Hedwig Cmielewski – Summer 1957

 Hedwig Cmielewski and I, in the summer of ’57 worked at Saranac Inn, NY.   This place appeared in the last post so no sense in repeating that.  I was back in my old department at Saranac Inn and this year there was a girl who was not employed at the Inn the last year.  Her name was Hedwig Cmielewski and she was in the same class, 1959, as I was though in a different college at Syracuse University.  She was in the Fine Arts College and I was in Engineering. We had a very casual relationship there, just friends who went to the same University.  I don’t have much information on Hedy, as she was known,  but will share what I have.

Hedy lived in Haft Dormitory. It was situated at 795 Ostrom Avenue and the building is known today as Haft Hall. Here is some information from Syracuse Archives.

Haft Dormitory

Haft Dormitory

Haft Hall

Construction Began: April 11, 1955
Building Occupied: October 20, 1955
Dedicated: November 5, 1955
Cost: $170,000
Funding: $60,000 donation from Morris Haft, remainder funded by SU
Named for: Mr. and Mrs. Morris W. Haft
Contractor: Harnett Construction Company
Architects: Harry A. & F. Curtis King
Location: 795 Ostrom Avenue
Space: 5,000 square feet
Renovated: 2003
Notes:

Until 1992 the two story building was a co-operative living center housing 26 women responsible for their own food preparation, and cleaning and maintaining the building. In the basement were a recreation area, laundry and drying room, storage area, and toilet facilities. The first floor held a living room, dining room, kitchen and two double bedrooms, while the second floor contained ten double and two single bedrooms.

Morris Haft was a retired New York clothing executive. The Hafts also donated living room furnishings in honor of his deceased brother and sister-in-law, Dr. and Mrs. Henry H. Haft. Dr. Haft had graduated from the College of Forestry in 1913 and the College of Medicine in 1917 and was a member of the medical faculty from 1917 to 1941.

In the fall of 1992 Sigma Kappa sorority rented the building from the University as a residence for their members. A complete renovation of the building in 2003 created the new home for the offices and studios of WAER, SU’s public radio station.

Hedy graduated from Linden High School class of 1954 in Linden, New Jersey  She was listed in the yearbook “Cynasure” as a violin virtuoso.  This was news to me as I never heard her play the violin, or even speak of it.  In college, Hedy was a member of the Syracuse University Outing Club Outing club (SUOC) and here is a yearbook photo in that group with her in the left. To me, this is not a very good picture of Hedy. The glasses were the style for women in that age, but I don’t think they flatter her, and she is not wearing them in the next photo.

 

SUOC, Hedy on left

SUOC, Hedy on left

The club had a reunion in 2010 and I have included an image from their site.

Hedy & 1934 Ford.gif

 

Hedy on 1934 Ford

Hedy on 1934 Ford

That is definitely her in an outing in 1957, the car was already ancient.  Hedy had long legs which made her very attractive, sorry I don’t have a closer full body image of her. She is sitting at the left front bumper.  I do have her yearbook photo which follows:

Hedy Cmieleweski 1959

Hedy Cmieleweski 1959

This is a scanned photo from my yearbook, poor quality, but best I could get as I could not get a PDF file of the yearbook. At that time, her home was Lakewood, NJ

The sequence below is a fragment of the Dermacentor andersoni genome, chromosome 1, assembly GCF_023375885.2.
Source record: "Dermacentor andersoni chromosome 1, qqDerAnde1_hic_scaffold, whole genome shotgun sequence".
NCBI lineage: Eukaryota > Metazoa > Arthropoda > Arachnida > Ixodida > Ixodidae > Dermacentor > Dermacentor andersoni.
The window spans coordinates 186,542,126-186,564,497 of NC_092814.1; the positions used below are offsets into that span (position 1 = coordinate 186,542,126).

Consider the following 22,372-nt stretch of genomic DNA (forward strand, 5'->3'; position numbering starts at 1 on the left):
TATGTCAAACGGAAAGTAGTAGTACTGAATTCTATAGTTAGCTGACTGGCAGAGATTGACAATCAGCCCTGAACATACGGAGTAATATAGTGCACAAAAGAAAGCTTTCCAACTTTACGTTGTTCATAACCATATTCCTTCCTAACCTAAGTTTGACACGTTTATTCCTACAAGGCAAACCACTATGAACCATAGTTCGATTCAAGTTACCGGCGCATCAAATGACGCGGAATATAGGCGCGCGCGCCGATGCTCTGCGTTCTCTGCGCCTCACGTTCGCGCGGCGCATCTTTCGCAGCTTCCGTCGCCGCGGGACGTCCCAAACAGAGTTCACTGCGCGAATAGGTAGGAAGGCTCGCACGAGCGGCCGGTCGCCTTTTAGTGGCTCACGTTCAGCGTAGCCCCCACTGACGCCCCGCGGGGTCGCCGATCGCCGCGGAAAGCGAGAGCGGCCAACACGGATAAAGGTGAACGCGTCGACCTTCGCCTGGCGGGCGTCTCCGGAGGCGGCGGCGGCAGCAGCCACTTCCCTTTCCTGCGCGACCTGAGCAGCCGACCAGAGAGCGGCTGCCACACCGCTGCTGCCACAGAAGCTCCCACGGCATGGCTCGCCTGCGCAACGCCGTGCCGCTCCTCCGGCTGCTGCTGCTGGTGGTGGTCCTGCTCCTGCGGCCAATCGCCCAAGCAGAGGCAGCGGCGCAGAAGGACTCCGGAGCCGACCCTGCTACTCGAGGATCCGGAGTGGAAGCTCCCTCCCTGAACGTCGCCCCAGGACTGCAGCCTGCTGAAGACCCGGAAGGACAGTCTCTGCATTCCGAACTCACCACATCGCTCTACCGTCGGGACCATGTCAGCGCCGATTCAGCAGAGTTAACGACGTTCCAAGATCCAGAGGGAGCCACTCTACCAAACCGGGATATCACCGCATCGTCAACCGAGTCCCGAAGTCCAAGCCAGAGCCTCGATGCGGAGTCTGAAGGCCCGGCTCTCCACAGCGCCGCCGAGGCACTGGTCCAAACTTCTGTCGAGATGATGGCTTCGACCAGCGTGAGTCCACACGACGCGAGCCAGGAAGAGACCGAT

In 1959 Hedy as listed as president of the club.  Here is a You TUBE of the club as it is today, much the same concept as it was decades ago. I think this is from Facebook.

The car in the club photo deserves a video as it was vintage even in 1957

I could not find an unmodified ’34 ford in YOU TUBE as it was a popular vehicle for chopping, channelling and otherwise converting into a hot rod or rat rod of some sort, and those are the one shown on the videos I saw, so I did the best I could with what was available and illustrate an unmodified, though different style ’34 Ford.

 

 At Saranac Inn, there was an area outside the entrance to the kitchen.  After finishing a meal, it was common for the cooks to gather there for a smoke, relax and socialize a bit.  Occasionally we would have a visit from Hedy.  By this time, she had changed from her uniform and, since it was summer, wore a blouse and shorts.  Very stylish, and very short shorts.  A smile and a little chat and she let it slip out that she needed more lipstick, or something similar.  Almost instantly, a half-dozen middle-aged, and then some, cooks would be digging into their pocket for their car keys.  The lucky one lent his car to Hedy, and with a beaming smile, off she went.   

We really did not have a lot in common, she was Polish, Catholic I think and I was a more or less uncommitted Scandinavian.  She was fine Arts, me engineering. Her extra-curricular passion was the Outing Club.  I had enough outdoors growing up in the Adirondacks.  That fact was a big reason in attending an urban university.

At Syracuse, Hedy lived in a female dorm, a mile to the east of where I was. We did date now and then, maybe just breakfast or a snack at a student diner and occasionally on a date to a movie. When she got dressed up, she was a knockout, and she knew it. Eye candy really, though the photos do not show that. Hedy was a charmer, and could be quite charming. Candy once in a while is a very pleasant treat, but not 24/7.

Also, SUOC enjoyed visiting caves.  There were a lot of limestone caves in the Syracuse area, so plenty to do.  I get claustrophobia in close quarters and would never go into a cave.  I think during that period one of the group died in an unfortunate accident as part of the group activity.  No way for me.  So, we drifted apart, I started dating Marge and the rest is history.